The Deal That Allegedly Never Died: Defending Against a Claimed Option to Purchase

15 October 2015 Publication
Authors: Alexander Chae Audrey F. Momanaee

Insights, Willamette Management Associates, Autumn 2015

The Facts of the Case

In the fall of 2002, Ted Miller, the former president, chief executive, and founder of Crown Castle, was approached by John Miller, a former chief executive of a publicly traded company and a Louisiana-based promoter, about coinvesting in an aircraft parts business in San Antonio and Virginia that was in bankruptcy.

The business opportunity that was initially proposed involved the purchase, out of bankruptcy, of the assets of three U.S. divisions of Fairchild Dornier. Fairchild Dornier was a manufacturer of turboprop-powered aircrafts that are primarily used by commuter airlines.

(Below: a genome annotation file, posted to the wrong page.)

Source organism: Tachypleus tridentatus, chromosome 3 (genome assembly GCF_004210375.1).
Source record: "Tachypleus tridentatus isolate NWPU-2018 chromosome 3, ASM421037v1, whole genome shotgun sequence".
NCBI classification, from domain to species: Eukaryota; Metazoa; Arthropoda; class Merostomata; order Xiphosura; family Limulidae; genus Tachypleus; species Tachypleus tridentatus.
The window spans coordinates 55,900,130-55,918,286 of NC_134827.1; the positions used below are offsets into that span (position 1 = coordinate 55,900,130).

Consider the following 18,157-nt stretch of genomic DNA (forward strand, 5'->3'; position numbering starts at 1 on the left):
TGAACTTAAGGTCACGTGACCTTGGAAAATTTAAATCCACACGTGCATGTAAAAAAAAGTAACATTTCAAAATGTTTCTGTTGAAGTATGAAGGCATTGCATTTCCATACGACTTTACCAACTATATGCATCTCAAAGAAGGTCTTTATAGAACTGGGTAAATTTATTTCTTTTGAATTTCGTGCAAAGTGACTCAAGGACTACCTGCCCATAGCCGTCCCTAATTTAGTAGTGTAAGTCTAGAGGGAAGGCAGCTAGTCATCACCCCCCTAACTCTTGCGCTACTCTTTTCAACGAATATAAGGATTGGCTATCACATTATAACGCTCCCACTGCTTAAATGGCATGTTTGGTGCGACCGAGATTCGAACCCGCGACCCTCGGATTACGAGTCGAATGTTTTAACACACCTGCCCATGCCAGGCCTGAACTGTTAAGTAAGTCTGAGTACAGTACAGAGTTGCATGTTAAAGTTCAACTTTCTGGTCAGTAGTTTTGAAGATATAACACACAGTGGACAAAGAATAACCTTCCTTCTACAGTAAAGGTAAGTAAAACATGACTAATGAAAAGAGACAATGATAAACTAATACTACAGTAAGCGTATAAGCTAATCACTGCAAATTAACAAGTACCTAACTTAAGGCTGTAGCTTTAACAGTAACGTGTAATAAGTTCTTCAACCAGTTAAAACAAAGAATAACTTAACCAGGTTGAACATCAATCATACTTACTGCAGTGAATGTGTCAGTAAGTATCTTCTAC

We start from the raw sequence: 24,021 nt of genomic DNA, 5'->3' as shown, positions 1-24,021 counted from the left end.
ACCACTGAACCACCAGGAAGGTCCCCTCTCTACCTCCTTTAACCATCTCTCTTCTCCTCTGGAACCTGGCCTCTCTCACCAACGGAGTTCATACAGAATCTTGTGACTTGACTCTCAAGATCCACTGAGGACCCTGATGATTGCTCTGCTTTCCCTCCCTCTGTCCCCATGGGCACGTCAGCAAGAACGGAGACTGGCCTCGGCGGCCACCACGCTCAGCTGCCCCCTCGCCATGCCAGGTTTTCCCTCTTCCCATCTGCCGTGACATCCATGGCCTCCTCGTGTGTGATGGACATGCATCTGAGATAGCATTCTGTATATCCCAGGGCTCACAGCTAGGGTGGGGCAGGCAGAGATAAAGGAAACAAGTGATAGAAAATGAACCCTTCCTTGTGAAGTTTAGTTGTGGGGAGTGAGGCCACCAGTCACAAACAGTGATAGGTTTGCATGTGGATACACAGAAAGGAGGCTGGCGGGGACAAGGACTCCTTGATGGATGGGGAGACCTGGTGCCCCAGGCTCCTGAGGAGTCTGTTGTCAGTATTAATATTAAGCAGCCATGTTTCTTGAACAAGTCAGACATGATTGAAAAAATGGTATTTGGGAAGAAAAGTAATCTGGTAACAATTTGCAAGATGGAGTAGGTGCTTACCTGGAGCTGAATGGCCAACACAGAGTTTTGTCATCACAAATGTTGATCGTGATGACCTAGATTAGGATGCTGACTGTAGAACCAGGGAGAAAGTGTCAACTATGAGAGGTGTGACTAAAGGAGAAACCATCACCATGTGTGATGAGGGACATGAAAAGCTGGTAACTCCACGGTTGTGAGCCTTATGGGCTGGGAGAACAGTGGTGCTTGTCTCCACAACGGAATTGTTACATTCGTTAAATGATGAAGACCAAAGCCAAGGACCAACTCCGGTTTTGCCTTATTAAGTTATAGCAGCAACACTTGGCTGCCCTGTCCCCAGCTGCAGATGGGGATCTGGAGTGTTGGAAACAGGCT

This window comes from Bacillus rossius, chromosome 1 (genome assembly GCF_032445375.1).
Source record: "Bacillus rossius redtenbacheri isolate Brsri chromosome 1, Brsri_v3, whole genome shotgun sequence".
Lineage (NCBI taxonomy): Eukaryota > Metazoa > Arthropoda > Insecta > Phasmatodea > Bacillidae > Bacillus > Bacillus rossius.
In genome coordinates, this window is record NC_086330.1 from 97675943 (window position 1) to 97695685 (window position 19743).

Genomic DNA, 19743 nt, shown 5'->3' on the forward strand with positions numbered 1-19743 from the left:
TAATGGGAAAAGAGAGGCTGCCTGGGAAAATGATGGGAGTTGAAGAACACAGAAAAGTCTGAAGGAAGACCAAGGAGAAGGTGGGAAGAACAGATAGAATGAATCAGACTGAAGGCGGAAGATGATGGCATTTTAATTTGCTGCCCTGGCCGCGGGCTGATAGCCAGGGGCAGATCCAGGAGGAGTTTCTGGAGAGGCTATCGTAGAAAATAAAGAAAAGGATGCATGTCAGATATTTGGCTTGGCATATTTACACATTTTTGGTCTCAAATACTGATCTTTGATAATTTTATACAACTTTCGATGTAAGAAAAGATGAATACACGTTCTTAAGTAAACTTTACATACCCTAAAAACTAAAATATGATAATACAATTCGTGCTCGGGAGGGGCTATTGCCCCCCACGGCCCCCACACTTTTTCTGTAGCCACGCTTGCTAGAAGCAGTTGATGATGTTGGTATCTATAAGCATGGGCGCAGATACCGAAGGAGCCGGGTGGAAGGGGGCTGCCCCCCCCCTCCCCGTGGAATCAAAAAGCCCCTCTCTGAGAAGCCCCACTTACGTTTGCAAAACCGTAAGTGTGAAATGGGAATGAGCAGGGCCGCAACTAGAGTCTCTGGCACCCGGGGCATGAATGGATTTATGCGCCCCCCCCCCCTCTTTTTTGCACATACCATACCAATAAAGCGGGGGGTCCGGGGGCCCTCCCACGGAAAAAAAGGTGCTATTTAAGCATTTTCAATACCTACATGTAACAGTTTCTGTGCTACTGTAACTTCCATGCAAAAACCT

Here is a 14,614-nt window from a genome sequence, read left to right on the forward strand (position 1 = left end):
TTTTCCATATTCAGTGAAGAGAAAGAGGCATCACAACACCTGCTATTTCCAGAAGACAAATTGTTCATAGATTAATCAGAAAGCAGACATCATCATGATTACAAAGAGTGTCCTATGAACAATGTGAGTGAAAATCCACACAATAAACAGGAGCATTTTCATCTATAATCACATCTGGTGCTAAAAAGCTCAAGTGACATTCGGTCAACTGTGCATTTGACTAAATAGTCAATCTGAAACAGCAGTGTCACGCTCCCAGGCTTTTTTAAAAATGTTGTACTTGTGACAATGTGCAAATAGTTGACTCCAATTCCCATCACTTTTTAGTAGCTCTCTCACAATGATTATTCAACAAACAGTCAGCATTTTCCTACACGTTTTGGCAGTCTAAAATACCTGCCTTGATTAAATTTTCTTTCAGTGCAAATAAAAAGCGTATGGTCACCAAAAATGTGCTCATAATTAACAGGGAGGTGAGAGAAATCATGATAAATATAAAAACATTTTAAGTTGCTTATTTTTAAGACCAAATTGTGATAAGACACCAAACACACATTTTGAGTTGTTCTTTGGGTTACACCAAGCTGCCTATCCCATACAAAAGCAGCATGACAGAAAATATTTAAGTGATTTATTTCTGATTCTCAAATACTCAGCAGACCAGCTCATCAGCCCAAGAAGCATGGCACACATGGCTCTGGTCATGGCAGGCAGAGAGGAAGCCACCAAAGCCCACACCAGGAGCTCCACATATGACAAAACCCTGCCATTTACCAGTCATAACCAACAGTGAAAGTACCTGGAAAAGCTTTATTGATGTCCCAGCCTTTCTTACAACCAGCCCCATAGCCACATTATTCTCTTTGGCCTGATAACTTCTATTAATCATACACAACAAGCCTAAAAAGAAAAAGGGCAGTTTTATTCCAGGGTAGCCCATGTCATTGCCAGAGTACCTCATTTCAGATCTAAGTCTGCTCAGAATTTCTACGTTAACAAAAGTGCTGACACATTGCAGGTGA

The three divisions in bankruptcy, Merlin Express Incorporated, Fairchild Gen-Aero Incorporated, and Metro Support Services, Inc., operated the Fairchild Dornier U.S. servicing and parts distribution center in San Antonio (the “FDUS Assets”).

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